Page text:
Looking for ways to beat the summer heat? Our president and CEO Mike Bidwell
shared the following advice with The Weather Channel. Here are some tips
to stay cool and save money during a heat wave, courtesy of Neighborly!
Neighborly is a community of home service experts. As locally owned and operated
franchises, we are united by quality and service standards that make us
one of the most trusted providers for home improvement, repair and maintenance.
Tip #1: Manage Your Air Flow
- Installing ceiling fans could cut costs by as much as 40 percent in the
summer! Make sure your ceiling fan is switched to “counterclockwise”
rotation in the summer months so that air is forced down instead of up
toward the ceiling.
- Change your HVAC system air filter every three months or sooner. Dirty
air filters reduce airflow and inhibit your HVAC system’s ability
to effectively cool your home. Make sure the filter is the proper fit
for the system and filter efficiency for your family’s needs.
- Dust, debris and other blockages can build up over time, restricting the
airflow through your HVAC system ducts. Have your ducts cleaned every
three years so your AC unit works more efficiently.
Tip # 2: Take Control of Your Thermostat
- Set your thermostat to no lower than 78 degrees during the summertime.
According to Energy Star, you can save you 12 percent compared to setting
your thermostat to 74 degrees fahrenheit.
- Consider installing a programmable thermostat. Just by increasing your
thermostat eight degrees while you're at work or sleeping can save
an average of $180 each year.
- Refrain from placing lamps or heat-generating appliances near your thermostat.
The thermostat will not be able to accurately determine the room temperature
and may not run as efficiently.
- Run exhaust fans in the kitchen, bathroom and laundry room to minimize
indoor humidity and avoid that “hot and sticky” feeling.
Tip #3: Invest in Energy-Efficient Upgrades
- Swap your incandescent light bulbs for cooler, more efficient alternatives
like CFLs or LEDs. Incandescent bulbs give off 90 percent of their energy
as heat - every little bit counts!
- Install dimmer switches to reduce wattage used, which helps lower your
energy bill. Also, be sure to turn off lights when not in use.
- Install an attic ventilator fan to let heat escape. Attics can reach more
than 150 degrees in the summer! Ventilator fans push out hot air and draw
in cooler air, reducing strain on your home’s AC system.
- If your air conditioner is eight or more years old, consider replacement.
A new system is an investment that will help you save on your energy bills
and reduce the need for expensive, repeated repairs.
- Enlist a professional to clean your dirty condenser (outside AC unit) to
allow greater air flow and distribution across the coil. A service technician
will also oil the motors and check the refrigerant charge and electrical
components for safety hazards.
Tip #4: Deck Out Your Windows & Doors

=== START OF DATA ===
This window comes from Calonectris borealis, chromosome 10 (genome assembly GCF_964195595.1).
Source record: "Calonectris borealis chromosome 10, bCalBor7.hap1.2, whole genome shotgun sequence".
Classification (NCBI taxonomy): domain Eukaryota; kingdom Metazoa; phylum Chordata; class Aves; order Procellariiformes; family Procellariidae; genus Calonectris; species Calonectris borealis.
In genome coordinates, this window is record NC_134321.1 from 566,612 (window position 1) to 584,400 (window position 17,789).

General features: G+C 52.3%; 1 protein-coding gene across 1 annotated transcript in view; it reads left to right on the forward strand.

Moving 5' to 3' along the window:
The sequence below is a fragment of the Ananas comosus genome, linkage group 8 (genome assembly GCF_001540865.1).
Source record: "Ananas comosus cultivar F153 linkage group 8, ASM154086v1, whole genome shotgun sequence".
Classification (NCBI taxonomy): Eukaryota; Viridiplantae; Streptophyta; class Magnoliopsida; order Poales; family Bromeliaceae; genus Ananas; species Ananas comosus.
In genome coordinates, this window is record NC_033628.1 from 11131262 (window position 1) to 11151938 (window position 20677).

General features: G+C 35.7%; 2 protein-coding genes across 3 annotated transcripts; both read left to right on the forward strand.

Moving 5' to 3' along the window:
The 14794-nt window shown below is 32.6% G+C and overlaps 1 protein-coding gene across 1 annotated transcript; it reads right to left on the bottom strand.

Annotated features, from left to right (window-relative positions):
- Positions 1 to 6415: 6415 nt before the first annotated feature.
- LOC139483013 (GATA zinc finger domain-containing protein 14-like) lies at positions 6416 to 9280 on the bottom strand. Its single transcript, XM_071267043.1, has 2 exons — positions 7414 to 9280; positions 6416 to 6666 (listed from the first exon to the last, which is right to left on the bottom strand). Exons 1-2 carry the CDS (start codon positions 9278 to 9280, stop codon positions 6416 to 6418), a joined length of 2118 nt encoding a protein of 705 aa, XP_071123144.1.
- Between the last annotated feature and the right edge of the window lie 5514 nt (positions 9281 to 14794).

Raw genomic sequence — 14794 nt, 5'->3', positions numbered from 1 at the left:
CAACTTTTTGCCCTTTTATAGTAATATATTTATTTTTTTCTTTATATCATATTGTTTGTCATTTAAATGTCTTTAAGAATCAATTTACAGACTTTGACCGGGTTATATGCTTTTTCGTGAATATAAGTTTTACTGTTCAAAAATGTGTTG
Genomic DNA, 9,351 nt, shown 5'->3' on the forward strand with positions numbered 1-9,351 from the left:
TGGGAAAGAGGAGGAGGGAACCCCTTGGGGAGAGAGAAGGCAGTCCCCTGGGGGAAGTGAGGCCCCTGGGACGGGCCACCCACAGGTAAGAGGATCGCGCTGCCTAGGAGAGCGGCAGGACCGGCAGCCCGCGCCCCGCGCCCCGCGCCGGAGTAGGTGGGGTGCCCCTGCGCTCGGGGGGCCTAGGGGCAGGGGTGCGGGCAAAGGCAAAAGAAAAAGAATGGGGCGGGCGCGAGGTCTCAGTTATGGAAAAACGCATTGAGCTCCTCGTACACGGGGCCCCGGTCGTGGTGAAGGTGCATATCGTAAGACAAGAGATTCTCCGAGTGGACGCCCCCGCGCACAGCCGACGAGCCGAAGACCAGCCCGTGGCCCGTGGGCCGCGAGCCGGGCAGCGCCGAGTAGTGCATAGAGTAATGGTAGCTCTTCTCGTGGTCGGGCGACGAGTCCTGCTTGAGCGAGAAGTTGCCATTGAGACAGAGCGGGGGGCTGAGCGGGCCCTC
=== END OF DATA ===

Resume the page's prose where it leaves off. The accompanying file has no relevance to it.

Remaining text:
- According to the U.S. Department of Energy, solar heat gain through windows
accounts for up to one third of the cooling costs in your home. Place
reflective film on windows to reduce the sun’s harmful rays and
block 99 percent of ultraviolet rays. This film still allows 100 percent
- Install shades and drapes and keep them closed during the day.
- Create your own shade by adding awnings over the windows.
- Install double pane windows with low-E coatings to keep hot air out. Double
pane windows work with your air conditioning, not against it, to ensure
you’re getting your money’s worth!
- Does your front door face the west during the day’s hottest hours?
Consider adding glazing and coatings to protect the interior from UV rays
on a door’s glass, either on the door, above or to the side. This
also helps resist break-ins and muffle sound.
- Consider switching to steel and fiberglass doors over wood doors. They
offer superior energy efficiency - having double-paned glass aids in these efforts!
- Keep direct sunlight at bay during the summer with strategically planted
trees for natural shade.
Tip #5: Seal the Leaks
- Check for air leaks around doors and windows by holding a candle near these
areas. If the flame moves, you’ve detected a leak.
- Add weather stripping around windows and doors to prevent drafts and reduce
- Check that the handles on your windows are in the locked position to ensure
they are closed and sealed. Unlocked windows allow a small gap and energy loss.
Other Ways to Conserve Energy Any Time of Year
- Run heat-generating appliances (dishwasher, stove, etc.) when the sun goes
down. In addition, turn off the heated dry feature on your dishwasher.
This small switch saves 10 to 15 percent of the dishwashers’ total
- Use a smart power strip. Smart power strips cost about $20 and provide
surge protection while helping fight “energy vampires” and
safeguarding your electronics from power surges and overloads.
- Avoid using appliances during “peak power” times, which vary
by season and by electrical company. Call your provider for up-to-date
information so you can use energy-draining appliances during “off-peak”
times of the day.
- Wash laundry in cold water. Ninety percent of the energy used to wash your
clothes is attributable to water heating. Only 10 percent goes to washer
- Lower the temperature on your tank-style water heater to 120 degrees Fahrenheit
for substantial savings. Take shorter showers and turn off your water
heater tank while you’re on vacation to save even more!
Need a professional to help you with these tips? Get started by connecting
with a local
Neighborly home service expert.
Looking for more tips and tricks for your home?
Explore our Neighborly Advice page.